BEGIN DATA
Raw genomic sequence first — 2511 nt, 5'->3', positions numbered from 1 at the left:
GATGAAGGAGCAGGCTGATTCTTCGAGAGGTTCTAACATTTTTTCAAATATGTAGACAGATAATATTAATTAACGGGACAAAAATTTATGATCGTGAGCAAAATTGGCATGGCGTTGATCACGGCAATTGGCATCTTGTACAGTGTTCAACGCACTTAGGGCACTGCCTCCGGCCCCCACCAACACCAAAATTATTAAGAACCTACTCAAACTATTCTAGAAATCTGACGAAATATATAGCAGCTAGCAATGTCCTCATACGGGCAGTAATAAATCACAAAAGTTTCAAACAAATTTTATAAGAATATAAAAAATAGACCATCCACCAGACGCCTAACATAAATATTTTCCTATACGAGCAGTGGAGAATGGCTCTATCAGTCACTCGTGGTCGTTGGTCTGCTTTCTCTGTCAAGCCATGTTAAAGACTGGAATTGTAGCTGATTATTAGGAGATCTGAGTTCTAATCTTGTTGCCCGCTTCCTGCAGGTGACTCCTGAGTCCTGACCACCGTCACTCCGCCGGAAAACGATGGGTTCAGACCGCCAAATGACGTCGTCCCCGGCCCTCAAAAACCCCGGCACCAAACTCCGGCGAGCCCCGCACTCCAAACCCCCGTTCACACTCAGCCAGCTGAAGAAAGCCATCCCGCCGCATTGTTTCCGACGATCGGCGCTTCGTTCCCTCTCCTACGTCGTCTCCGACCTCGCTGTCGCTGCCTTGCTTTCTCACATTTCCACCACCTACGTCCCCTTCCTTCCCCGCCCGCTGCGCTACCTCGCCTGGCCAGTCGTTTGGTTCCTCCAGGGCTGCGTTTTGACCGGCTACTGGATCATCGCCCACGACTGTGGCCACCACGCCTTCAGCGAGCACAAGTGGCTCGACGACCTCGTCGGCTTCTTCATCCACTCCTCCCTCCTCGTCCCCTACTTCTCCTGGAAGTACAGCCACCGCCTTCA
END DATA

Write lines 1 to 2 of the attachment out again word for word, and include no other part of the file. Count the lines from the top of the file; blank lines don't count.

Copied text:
Raw genomic sequence first — 2511 nt, 5'->3', positions numbered from 1 at the left:
GATGAAGGAGCAGGCTGATTCTTCGAGAGGTTCTAACATTTTTTCAAATATGTAGACAGATAATATTAATTAACGGGACAAAAATTTATGATCGTGAGCAAAATTGGCATGGCGTTGATCACGGCAATTGGCATCTTGTACAGTGTTCAACGCACTTAGGGCACTGCCTCCGGCCCCCACCAACACCAAAATTATTAAGAACCTACTCAAACTATTCTAGAAATCTGACGAAATATATAGCAGCTAGCAATGTCCTCATACGGGCAGTAATAAATCACAAAAGTTTCAAACAAATTTTATAAGAATATAAAAAATAGACCATCCACCAGACGCCTAACATAAATATTTTCCTATACGAGCAGTGGAGAATGGCTCTATCAGTCACTCGTGGTCGTTGGTCTGCTTTCTCTGTCAAGCCATGTTAAAGACTGGAATTGTAGCTGATTATTAGGAGATCTGAGTTCTAATCTTGTTGCCCGCTTCCTGCAGGTGACTCCTGAGTCCTGACCACCGTCACTCCGCCGGAAAACGATGGGTTCAGACCGCCAAATGACGTCGTCCCCGGCCCTCAAAAACCCCGGCACCAAACTCCGGCGAGCCCCGCACTCCAAACCCCCGTTCACACTCAGCCAGCTGAAGAAAGCCATCCCGCCGCATTGTTTCCGACGATCGGCGCTTCGTTCCCTCTCCTACGTCGTCTCCGACCTCGCTGTCGCTGCCTTGCTTTCTCACATTTCCACCACCTACGTCCCCTTCCTTCCCCGCCCGCTGCGCTACCTCGCCTGGCCAGTCGTTTGGTTCCTCCAGGGCTGCGTTTTGACCGGCTACTGGATCATCGCCCACGACTGTGGCCACCACGCCTTCAGCGAGCACAAGTGGCTCGACGACCTCGTCGGCTTCTTCATCCACTCCTCCCTCCTCGTCCCCTACTTCTCCTGGAAGTACAGCCACCGCCTTCA